Captain Wentworth’s Letter

Captain Wentworth's Letter
“He begged their pardon, but he had forgotten his gloves, and instantly crossing the room to the writing table, he drew out a letter from under the scattered paper, placed it before Anne with eyes of glowing entreaty fixed on her for a time, and hastily collecting his gloves, was again out of the room, almost before Mrs. Musgrove was aware of his being in it: the work of an instant!” Persuasion, Chapter 23

I’ve been thinking about Jane Austen’s Persuasion lately- maybe because autumnal weather puts me in mind of Austen’s most autumnal novel, or maybe because I’m heading to North America’s largest meetup of Jane Austen fans and scholars later this week.  Since I worked on letter-writing this summer, I decided I just had to make my own version of the famous letter that reunites Captain Wentworth and Anne Elliott.

It’s one of my favorite scenes in all the novels: Anne’s conversation with Captain Harville, passionately defending women’s constancy in love – Wentworth covertly writing what he feels while he listens to her words – the sudden change in Anne’s feelings as she realizes that he has understood her and has finally broken his silence about their shared past.

Miss A. E.
“The revolution which one instant had made in Anne, was almost beyond expression.  The letter, with a direction hardly legible, to “Miss A.- E.-,” was evidently the one which he had been folding so hastily.  While supposed to be writing only to Captain Benwick, he had been also addressing her!  On the contents of that letter depended all which this world could do for her.  Anything was possible, anything might be defied rather than suspense.  Mrs. Musgrove had little arrangements of her own at her own table; to their protection she must trust, and sinking into the chair which he had occupied, succeeding to the very spot where he had leaned and written, her eyes devoured the following words . . .”

And of course the letter itself is a joy to read, with unforgettable phrases like ‘I am half agony, half hope.’  Captain Wentworth’s writing is a means of participating in the conversation he overhears, and Austen’s representation of the text suggests that he begins the letter without any of the usual formalities. He just puts his pen to paper and pours out his heart.  I chose a running hand for my version of his letter. It seemed most appropriate for a Naval captain who writes so many logs, ledgers, and official reports.

"'I can listen no longer in silence. I must speak to you by such means as are within my reach. You pierce my soul. I am half agony, half hope. Tell me not that I am too late, that such precious feelings are gone for ever. I offer myself to you again with a heart even more your own than when you almost broke it, eight years and a half ago. Dare not say that man forgets sooner than woman, that his love has an earlier death. I have loved none but you. Unjust I may have been, weak and resentful I have been, but never inconstant. '"
“‘I can listen no longer in silence. I must speak to you by such means as are within my reach. You pierce my soul. I am half agony, half hope. Tell me not that I am too late, that such precious feelings are gone for ever. I offer myself to you again with a heart even more your own than when you almost broke it, eight years and a half ago. Dare not say that man forgets sooner than woman, that his love has an earlier death. I have loved none but you. Unjust I may have been, weak and resentful I have been, but never inconstant. ‘”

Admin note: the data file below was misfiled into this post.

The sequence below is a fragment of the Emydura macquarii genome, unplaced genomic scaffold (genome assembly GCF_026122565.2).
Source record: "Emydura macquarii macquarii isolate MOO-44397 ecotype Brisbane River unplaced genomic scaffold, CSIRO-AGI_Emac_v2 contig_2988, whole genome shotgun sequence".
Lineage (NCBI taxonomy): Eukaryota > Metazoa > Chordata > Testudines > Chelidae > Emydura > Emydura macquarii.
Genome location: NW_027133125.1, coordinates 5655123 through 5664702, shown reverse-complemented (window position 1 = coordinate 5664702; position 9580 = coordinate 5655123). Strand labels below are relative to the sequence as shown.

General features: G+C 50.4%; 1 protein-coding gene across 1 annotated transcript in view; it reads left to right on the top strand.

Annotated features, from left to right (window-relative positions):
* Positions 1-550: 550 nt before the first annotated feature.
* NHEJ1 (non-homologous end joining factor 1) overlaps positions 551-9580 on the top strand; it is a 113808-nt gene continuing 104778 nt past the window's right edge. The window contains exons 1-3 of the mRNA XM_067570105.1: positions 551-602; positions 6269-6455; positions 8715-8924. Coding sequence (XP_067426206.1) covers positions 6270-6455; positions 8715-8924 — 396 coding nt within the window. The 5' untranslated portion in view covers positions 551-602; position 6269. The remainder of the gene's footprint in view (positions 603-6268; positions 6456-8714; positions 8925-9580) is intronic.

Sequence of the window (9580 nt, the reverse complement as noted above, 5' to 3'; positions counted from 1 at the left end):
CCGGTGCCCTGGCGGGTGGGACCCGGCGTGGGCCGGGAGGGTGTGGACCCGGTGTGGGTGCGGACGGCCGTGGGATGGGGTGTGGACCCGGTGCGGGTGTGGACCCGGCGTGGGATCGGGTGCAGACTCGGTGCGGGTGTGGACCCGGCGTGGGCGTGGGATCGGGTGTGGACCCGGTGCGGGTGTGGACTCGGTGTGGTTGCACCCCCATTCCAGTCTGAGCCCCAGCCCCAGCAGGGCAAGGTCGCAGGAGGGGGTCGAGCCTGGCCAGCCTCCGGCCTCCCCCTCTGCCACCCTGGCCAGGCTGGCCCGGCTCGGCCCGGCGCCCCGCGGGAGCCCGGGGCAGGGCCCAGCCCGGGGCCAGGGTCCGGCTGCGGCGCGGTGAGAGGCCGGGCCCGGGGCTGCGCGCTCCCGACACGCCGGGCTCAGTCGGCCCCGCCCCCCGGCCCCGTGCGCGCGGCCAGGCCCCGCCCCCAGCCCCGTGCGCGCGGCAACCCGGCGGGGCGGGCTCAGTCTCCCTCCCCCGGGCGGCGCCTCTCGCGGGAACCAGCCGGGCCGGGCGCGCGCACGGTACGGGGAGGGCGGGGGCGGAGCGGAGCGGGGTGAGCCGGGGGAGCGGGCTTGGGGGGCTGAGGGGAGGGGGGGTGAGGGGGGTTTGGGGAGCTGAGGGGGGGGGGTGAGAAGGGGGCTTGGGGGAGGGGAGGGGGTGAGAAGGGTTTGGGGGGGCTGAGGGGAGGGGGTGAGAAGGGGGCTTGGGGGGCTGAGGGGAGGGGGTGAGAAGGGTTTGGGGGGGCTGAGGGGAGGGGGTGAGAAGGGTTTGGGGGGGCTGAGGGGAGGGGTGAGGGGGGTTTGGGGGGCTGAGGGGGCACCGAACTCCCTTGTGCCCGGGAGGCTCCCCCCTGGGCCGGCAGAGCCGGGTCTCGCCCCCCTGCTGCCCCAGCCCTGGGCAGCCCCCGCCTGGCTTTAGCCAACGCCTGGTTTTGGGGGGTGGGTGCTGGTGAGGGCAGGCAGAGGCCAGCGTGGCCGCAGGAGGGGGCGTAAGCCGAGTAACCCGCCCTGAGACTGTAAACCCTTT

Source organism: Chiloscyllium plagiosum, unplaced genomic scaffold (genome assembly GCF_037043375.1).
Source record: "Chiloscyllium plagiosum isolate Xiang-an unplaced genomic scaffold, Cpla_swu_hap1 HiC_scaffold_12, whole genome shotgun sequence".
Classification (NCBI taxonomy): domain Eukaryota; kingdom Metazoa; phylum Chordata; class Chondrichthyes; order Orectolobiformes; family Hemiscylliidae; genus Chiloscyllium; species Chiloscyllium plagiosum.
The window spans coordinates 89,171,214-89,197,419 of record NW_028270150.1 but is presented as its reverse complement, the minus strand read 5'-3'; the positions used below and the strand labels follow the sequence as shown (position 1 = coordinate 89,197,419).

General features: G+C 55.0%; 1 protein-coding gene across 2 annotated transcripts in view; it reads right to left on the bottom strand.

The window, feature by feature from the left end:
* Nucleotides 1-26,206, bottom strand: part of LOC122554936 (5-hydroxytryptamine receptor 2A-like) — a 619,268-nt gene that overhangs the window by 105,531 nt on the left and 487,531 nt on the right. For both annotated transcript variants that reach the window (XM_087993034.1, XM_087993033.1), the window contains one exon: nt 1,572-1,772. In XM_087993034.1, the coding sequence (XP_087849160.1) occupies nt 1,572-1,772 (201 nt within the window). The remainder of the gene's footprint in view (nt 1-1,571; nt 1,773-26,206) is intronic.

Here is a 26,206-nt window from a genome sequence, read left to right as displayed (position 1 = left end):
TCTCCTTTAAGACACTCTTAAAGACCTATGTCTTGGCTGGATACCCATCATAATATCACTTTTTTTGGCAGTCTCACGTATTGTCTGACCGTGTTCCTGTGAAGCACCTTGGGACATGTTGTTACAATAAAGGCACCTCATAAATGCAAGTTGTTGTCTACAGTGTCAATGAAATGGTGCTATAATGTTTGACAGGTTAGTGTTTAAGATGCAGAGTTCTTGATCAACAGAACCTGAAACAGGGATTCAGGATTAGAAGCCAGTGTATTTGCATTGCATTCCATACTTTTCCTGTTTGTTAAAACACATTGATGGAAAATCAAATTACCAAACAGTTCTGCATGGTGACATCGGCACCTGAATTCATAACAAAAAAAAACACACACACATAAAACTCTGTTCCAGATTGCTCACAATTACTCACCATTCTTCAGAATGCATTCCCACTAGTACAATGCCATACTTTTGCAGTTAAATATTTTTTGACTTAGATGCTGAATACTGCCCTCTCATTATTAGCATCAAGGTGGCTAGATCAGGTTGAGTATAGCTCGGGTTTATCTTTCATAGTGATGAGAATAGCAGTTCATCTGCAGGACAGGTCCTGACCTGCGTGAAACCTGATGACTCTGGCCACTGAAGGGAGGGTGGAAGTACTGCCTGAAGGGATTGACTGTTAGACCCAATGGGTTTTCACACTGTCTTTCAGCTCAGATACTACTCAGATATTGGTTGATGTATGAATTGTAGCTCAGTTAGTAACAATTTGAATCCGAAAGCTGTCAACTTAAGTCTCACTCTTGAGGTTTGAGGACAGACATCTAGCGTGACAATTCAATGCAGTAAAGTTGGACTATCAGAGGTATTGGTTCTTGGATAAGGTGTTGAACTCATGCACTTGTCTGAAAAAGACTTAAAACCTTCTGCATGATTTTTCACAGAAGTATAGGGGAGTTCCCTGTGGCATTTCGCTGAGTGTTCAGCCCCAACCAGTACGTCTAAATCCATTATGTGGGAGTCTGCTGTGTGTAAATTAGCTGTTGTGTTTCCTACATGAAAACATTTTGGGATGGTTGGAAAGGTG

I tried to express Wentworth’s speed and furtiveness with my increasingly messy writing- at one point he adds “I can hardly write.” He does finish his letter a little more conventionally than he begins it, with his initials and a post-script.

Wentworth's Letter, Page2
“‘You do believe that there is true attachment and constancy among men. Believe it to be most fervent, most undeviating, in F. W.'”

The physical features of the letter itself are only barely described- we only learn that it’s hastily folded, hastily sealed, and almost illegibly addressed. I decided to seal this letter with one of the yellow wafers I made, since that is the hastiest and least conspicuous means of sealing a secret love note.

WentworthWaferI haven’t opened the seal, but when I do I will imagine myself in Anne Elliott’s place, devouring the words of this most romantic of letters.  For now I will tuck it in my writing desk as a little Persuasion keepsake.  Do you have a favorite letter from Jane Austen’s novels? One which you would most like to receive for yourself? Let me know in the comments!

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4 thoughts on “Captain Wentworth’s Letter

  1. What a fun project! I’m smiling ear to ear. I don’t think I have a favorite Jane Austen but I’ve never thought about it. It would be pretty spectacular to receive this one.

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  2. Persuasion has always been my favorite Austen story and Captain Wentworth’s letter is by far my favorite Austen letter, as well.. I’m big on redemption and second chances, especially second chances for love. I’ve even thought of trying to write an epistolary novel but I don’t think I’m quite ready to take on such a challenge! 🙂

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    1. I wholeheartedly agree about Persuasion and second chances for love! Epistolary novels do seem like quite a challenge, especially to do them well. Even Jane Austen herself decided against writing a novel in letters!

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